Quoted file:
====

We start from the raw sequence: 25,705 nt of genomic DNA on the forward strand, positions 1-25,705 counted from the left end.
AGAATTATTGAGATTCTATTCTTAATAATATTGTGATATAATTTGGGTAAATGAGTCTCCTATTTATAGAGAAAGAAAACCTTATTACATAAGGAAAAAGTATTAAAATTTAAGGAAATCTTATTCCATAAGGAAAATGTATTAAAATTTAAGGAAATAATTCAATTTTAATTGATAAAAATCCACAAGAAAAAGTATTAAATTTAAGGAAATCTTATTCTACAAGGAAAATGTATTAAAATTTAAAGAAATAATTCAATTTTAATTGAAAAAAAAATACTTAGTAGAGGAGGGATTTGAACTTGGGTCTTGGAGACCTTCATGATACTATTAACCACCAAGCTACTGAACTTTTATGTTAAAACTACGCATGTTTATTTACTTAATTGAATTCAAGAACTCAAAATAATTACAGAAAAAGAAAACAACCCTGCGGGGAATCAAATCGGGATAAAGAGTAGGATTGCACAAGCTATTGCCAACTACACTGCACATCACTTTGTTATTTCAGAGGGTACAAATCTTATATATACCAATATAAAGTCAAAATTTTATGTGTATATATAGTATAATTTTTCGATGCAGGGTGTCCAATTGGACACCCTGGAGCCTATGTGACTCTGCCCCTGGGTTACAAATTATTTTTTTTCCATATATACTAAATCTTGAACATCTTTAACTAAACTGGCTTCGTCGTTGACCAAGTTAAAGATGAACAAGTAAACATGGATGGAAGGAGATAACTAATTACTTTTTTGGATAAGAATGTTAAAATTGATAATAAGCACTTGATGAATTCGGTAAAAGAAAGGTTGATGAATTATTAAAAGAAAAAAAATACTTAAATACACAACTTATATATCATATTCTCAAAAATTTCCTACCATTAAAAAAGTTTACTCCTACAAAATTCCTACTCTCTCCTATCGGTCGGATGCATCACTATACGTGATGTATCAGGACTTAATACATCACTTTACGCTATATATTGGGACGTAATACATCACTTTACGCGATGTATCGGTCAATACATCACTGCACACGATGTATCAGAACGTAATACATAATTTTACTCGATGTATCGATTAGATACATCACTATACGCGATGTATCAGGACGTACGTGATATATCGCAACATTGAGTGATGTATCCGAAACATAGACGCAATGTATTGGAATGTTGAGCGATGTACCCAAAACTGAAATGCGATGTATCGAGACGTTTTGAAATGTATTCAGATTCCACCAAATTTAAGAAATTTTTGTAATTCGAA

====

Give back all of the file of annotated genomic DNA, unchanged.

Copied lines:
We start from the raw sequence: 25,705 nt of genomic DNA on the forward strand, positions 1-25,705 counted from the left end.
AGAATTATTGAGATTCTATTCTTAATAATATTGTGATATAATTTGGGTAAATGAGTCTCCTATTTATAGAGAAAGAAAACCTTATTACATAAGGAAAAAGTATTAAAATTTAAGGAAATCTTATTCCATAAGGAAAATGTATTAAAATTTAAGGAAATAATTCAATTTTAATTGATAAAAATCCACAAGAAAAAGTATTAAATTTAAGGAAATCTTATTCTACAAGGAAAATGTATTAAAATTTAAAGAAATAATTCAATTTTAATTGAAAAAAAAATACTTAGTAGAGGAGGGATTTGAACTTGGGTCTTGGAGACCTTCATGATACTATTAACCACCAAGCTACTGAACTTTTATGTTAAAACTACGCATGTTTATTTACTTAATTGAATTCAAGAACTCAAAATAATTACAGAAAAAGAAAACAACCCTGCGGGGAATCAAATCGGGATAAAGAGTAGGATTGCACAAGCTATTGCCAACTACACTGCACATCACTTTGTTATTTCAGAGGGTACAAATCTTATATATACCAATATAAAGTCAAAATTTTATGTGTATATATAGTATAATTTTTCGATGCAGGGTGTCCAATTGGACACCCTGGAGCCTATGTGACTCTGCCCCTGGGTTACAAATTATTTTTTTTCCATATATACTAAATCTTGAACATCTTTAACTAAACTGGCTTCGTCGTTGACCAAGTTAAAGATGAACAAGTAAACATGGATGGAAGGAGATAACTAATTACTTTTTTGGATAAGAATGTTAAAATTGATAATAAGCACTTGATGAATTCGGTAAAAGAAAGGTTGATGAATTATTAAAAGAAAAAAAATACTTAAATACACAACTTATATATCATATTCTCAAAAATTTCCTACCATTAAAAAAGTTTACTCCTACAAAATTCCTACTCTCTCCTATCGGTCGGATGCATCACTATACGTGATGTATCAGGACTTAATACATCACTTTACGCTATATATTGGGACGTAATACATCACTTTACGCGATGTATCGGTCAATACATCACTGCACACGATGTATCAGAACGTAATACATAATTTTACTCGATGTATCGATTAGATACATCACTATACGCGATGTATCAGGACGTACGTGATATATCGCAACATTGAGTGATGTATCCGAAACATAGACGCAATGTATTGGAATGTTGAGCGATGTACCCAAAACTGAAATGCGATGTATCGAGACGTTTTGAAATGTATTCAGATTCCACCAAATTTAAGAAATTTTTGTAATTCGAA